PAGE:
Friday, 31 October 2003 09:00

Why thank you works so well

Written by Tom Franklin
"The deepest principle of human nature is the craving to be appreciated."

         -William James

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I recently spoke to the owner of a small body shop who mentioned that he began to send the "Thank You" letter included in his estimating system to every customer after repairs had been completed and the job closed out. He said he had seen a significant increase in repeat business as a result.
Another shop owner said he always asks who referred a customer and gets a phone number, address or e-mail address for that person if possible. He then sends a "Thank You" letter and perhaps a free car wash coupon or theater tickets if appropriate. These simple actions follow the ancient Pavlovian principle: "You get more of whatever you reinforce."
But how can you send a "Thank You" when you can't locate the source?
Uncertain sources

Earlier this year I wrote an article on "Going Straight to the Source for More Business" in which I suggested marketing your business directly to whomever sends you business or comes to your shop for services. But what happens when you can't get to the person who referred the business? Many shops still market their services to local insurance agents, but these days the agent has become less and less a part of the claims handling process. Many insurance companies now have an 800 direct number for reporting claims so the agent is completely bypassed. Older people may still call their agent but even they are referred to the 800 number. One Farmers agent told me if a client calls he just gives them the 800 number, saying it has made his life much easier. It may be easier for him but it makes it very difficult to send an acknowledgment.

Someone suggested that it would be appropriate to send candy or flowers to the claims handling department, but a little investigation revealed that many claims handling centers are located in far-away cities and there may be dozens or even hundreds of people in the office handling claims. It would be virtually impossible to find out which one directed business your way so you could send a personal "Thank You." When a company operates in this fashion, about all a shop owner can do is keep in touch with local representatives and send customer comments and CSI reports. Even then, a word of appreciation for their taking the time to review your reports would be appropriate.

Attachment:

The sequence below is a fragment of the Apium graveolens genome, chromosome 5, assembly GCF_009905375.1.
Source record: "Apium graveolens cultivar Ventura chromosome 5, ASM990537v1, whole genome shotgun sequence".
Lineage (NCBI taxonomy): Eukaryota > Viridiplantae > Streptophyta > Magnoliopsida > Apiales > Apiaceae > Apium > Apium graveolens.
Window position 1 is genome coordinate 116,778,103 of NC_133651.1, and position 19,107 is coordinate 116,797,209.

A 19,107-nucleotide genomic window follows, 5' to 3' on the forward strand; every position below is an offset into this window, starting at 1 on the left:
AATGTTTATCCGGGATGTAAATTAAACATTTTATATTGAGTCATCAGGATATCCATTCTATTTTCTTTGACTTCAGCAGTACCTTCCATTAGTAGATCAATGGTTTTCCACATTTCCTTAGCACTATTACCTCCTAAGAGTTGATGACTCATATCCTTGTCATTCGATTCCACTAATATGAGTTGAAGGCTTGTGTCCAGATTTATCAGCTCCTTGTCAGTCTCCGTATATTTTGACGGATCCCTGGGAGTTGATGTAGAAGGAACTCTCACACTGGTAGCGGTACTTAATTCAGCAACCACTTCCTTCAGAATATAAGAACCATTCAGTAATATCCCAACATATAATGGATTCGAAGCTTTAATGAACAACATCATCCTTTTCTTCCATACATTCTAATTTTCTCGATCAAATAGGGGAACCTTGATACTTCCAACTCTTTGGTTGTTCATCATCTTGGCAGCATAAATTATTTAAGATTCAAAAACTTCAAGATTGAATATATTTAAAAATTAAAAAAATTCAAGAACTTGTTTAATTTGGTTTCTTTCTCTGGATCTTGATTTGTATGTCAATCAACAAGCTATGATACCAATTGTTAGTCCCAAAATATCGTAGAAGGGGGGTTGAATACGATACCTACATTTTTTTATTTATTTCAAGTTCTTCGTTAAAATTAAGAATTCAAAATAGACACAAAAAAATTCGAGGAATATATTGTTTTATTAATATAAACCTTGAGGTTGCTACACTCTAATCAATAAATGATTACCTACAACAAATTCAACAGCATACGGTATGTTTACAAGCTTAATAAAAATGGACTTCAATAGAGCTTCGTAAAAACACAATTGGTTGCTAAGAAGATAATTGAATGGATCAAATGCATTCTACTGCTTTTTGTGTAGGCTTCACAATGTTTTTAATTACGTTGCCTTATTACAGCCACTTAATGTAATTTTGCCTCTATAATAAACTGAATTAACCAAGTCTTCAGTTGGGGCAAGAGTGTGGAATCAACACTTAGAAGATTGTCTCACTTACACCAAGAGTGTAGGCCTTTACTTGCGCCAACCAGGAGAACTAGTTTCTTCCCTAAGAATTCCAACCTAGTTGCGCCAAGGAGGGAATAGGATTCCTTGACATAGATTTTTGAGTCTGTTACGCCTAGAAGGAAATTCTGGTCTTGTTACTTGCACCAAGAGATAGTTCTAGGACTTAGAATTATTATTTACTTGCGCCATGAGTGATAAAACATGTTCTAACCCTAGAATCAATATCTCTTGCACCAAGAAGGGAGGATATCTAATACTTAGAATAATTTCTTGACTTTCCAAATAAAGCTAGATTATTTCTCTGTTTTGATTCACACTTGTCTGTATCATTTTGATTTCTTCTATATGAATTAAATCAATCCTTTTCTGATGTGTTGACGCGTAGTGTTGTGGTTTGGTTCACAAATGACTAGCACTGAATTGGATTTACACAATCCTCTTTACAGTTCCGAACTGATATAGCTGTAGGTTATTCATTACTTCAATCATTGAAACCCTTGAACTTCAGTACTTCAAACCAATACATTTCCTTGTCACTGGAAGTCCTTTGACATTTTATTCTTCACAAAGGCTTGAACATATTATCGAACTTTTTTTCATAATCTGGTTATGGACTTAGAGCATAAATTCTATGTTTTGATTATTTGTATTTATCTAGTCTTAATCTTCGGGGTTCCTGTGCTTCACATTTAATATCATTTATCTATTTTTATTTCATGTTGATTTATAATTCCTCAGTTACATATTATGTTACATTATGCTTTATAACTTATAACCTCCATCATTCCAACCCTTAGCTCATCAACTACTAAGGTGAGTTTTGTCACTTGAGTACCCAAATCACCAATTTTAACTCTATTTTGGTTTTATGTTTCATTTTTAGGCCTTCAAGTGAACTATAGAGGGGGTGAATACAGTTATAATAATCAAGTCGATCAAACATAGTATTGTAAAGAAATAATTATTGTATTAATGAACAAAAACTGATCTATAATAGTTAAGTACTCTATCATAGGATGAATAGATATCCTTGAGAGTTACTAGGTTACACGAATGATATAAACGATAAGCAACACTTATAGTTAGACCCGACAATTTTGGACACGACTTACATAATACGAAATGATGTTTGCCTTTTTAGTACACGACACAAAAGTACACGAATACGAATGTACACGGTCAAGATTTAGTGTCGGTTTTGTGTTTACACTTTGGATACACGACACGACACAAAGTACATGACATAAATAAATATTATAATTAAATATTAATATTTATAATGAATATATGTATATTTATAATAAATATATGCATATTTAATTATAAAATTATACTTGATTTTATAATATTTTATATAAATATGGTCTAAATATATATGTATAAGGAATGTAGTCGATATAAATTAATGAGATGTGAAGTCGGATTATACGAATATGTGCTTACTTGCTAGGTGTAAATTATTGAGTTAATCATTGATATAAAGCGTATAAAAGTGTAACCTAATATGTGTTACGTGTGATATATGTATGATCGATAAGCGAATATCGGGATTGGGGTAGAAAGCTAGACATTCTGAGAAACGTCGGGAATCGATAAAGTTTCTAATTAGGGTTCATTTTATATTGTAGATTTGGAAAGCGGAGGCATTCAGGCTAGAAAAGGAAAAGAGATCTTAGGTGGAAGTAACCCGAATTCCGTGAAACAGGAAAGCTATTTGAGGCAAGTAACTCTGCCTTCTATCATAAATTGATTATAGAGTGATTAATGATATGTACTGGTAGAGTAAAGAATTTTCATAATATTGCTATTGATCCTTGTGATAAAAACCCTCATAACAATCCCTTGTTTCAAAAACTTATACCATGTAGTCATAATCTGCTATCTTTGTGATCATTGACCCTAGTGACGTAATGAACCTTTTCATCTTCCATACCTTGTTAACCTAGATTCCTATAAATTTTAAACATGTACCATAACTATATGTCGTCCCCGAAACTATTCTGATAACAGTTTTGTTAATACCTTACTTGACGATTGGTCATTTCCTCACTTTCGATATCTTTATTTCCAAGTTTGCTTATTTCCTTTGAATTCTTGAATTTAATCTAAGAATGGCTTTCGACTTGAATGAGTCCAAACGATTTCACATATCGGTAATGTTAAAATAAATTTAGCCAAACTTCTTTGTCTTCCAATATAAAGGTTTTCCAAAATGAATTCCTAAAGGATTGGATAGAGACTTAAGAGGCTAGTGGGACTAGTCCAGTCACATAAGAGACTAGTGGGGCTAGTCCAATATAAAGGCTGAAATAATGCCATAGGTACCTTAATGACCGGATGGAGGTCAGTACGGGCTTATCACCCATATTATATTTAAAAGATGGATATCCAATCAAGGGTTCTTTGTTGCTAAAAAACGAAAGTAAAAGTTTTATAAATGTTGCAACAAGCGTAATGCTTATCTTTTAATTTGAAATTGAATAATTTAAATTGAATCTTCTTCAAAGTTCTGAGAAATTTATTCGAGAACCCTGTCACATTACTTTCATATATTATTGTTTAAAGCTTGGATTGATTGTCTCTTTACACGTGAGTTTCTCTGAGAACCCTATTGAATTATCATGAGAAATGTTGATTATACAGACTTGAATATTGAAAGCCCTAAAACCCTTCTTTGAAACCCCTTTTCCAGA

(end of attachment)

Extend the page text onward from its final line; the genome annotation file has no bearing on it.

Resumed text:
Personal vs. impersonal "thank you"

It's common to walk into a shop and see a sign that says, "Thank you. We appreciate your business." I agree that the sign is a good idea, but is it enough? One advantage the independent shop owner has over large consolidators and corporate chain shops is the element of personal contact. That advantage can be lost if the independent shop owner doesn't take the time to personalize his or her message of appreciation.

In fact one shop I know is beginning to offer a repeat business rebate card that says "Thank You" but goes beyond "thank you." The customer can use the card to get a rebate discount if he or she has to have repairs again in the future. Or the card can be passed on to a friend or relative to get the benefit of the discount. Actually, it's not much different than a coupon but this is the day of ATM card and office supply companies have begun to issue repeat business discount cards. It can be a good way to encourage follow-up business and add real value to the "thank you." (Contact me for details if this interests you).

Thank you gifts

How effective are "Thank You" gifts? In some areas in this big city, you'd think you were in the Middle East. Bargaining and payola are common everywhere. Pay-offs go far beyond "gifts," and I've heard some shop owners complain that by the time they've paid the tow-truck driver (illegal in many areas) or "rebated" money to a dealership, there was very little profit left. In these areas it would seem a mere "Thank You" doesn't count for much. Fortunately there are still legitimate operations where cash gifts are not acceptable but an occasional expression of appreciation is welcome.